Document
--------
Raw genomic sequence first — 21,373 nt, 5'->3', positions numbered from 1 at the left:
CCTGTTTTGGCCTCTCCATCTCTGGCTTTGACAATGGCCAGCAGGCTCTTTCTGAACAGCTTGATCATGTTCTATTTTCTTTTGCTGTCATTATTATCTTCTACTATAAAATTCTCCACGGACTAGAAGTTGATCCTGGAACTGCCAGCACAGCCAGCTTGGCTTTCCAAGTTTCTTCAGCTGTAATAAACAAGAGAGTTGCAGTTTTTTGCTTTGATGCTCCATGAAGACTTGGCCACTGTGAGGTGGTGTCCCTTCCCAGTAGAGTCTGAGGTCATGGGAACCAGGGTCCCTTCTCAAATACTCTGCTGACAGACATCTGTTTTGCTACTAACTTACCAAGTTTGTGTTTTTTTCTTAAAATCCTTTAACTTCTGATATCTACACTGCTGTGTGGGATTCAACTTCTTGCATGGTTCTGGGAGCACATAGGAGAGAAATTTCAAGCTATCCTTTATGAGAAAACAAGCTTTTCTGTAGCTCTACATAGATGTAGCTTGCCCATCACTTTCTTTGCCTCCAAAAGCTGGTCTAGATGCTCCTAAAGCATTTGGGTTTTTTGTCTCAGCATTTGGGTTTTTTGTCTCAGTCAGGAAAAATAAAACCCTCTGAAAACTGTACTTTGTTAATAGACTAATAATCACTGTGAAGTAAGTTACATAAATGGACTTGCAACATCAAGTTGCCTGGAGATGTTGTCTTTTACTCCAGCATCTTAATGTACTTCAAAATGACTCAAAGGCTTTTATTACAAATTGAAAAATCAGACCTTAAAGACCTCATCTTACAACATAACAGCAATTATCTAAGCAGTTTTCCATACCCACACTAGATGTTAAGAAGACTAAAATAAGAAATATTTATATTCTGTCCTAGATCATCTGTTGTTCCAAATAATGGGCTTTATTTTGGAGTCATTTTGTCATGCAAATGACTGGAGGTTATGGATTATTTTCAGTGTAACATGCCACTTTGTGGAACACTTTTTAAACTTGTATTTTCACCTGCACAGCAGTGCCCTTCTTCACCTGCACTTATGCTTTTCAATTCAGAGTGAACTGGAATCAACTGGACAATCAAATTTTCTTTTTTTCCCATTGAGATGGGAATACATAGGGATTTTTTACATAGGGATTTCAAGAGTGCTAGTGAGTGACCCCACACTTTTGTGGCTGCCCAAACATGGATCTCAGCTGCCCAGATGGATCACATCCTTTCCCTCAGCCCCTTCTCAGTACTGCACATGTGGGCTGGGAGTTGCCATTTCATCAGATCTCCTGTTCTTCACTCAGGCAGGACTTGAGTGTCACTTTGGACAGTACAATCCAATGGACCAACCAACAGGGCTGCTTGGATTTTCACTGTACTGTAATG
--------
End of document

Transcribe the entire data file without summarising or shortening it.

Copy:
Raw genomic sequence first — 21,373 nt, 5'->3', positions numbered from 1 at the left:
CCTGTTTTGGCCTCTCCATCTCTGGCTTTGACAATGGCCAGCAGGCTCTTTCTGAACAGCTTGATCATGTTCTATTTTCTTTTGCTGTCATTATTATCTTCTACTATAAAATTCTCCACGGACTAGAAGTTGATCCTGGAACTGCCAGCACAGCCAGCTTGGCTTTCCAAGTTTCTTCAGCTGTAATAAACAAGAGAGTTGCAGTTTTTTGCTTTGATGCTCCATGAAGACTTGGCCACTGTGAGGTGGTGTCCCTTCCCAGTAGAGTCTGAGGTCATGGGAACCAGGGTCCCTTCTCAAATACTCTGCTGACAGACATCTGTTTTGCTACTAACTTACCAAGTTTGTGTTTTTTTCTTAAAATCCTTTAACTTCTGATATCTACACTGCTGTGTGGGATTCAACTTCTTGCATGGTTCTGGGAGCACATAGGAGAGAAATTTCAAGCTATCCTTTATGAGAAAACAAGCTTTTCTGTAGCTCTACATAGATGTAGCTTGCCCATCACTTTCTTTGCCTCCAAAAGCTGGTCTAGATGCTCCTAAAGCATTTGGGTTTTTTGTCTCAGCATTTGGGTTTTTTGTCTCAGTCAGGAAAAATAAAACCCTCTGAAAACTGTACTTTGTTAATAGACTAATAATCACTGTGAAGTAAGTTACATAAATGGACTTGCAACATCAAGTTGCCTGGAGATGTTGTCTTTTACTCCAGCATCTTAATGTACTTCAAAATGACTCAAAGGCTTTTATTACAAATTGAAAAATCAGACCTTAAAGACCTCATCTTACAACATAACAGCAATTATCTAAGCAGTTTTCCATACCCACACTAGATGTTAAGAAGACTAAAATAAGAAATATTTATATTCTGTCCTAGATCATCTGTTGTTCCAAATAATGGGCTTTATTTTGGAGTCATTTTGTCATGCAAATGACTGGAGGTTATGGATTATTTTCAGTGTAACATGCCACTTTGTGGAACACTTTTTAAACTTGTATTTTCACCTGCACAGCAGTGCCCTTCTTCACCTGCACTTATGCTTTTCAATTCAGAGTGAACTGGAATCAACTGGACAATCAAATTTTCTTTTTTTCCCATTGAGATGGGAATACATAGGGATTTTTTACATAGGGATTTCAAGAGTGCTAGTGAGTGACCCCACACTTTTGTGGCTGCCCAAACATGGATCTCAGCTGCCCAGATGGATCACATCCTTTCCCTCAGCCCCTTCTCAGTACTGCACATGTGGGCTGGGAGTTGCCATTTCATCAGATCTCCTGTTCTTCACTCAGGCAGGACTTGAGTGTCACTTTGGACAGTACAATCCAATGGACCAACCAACAGGGCTGCTTGGATTTTCACTGTACTGTAATG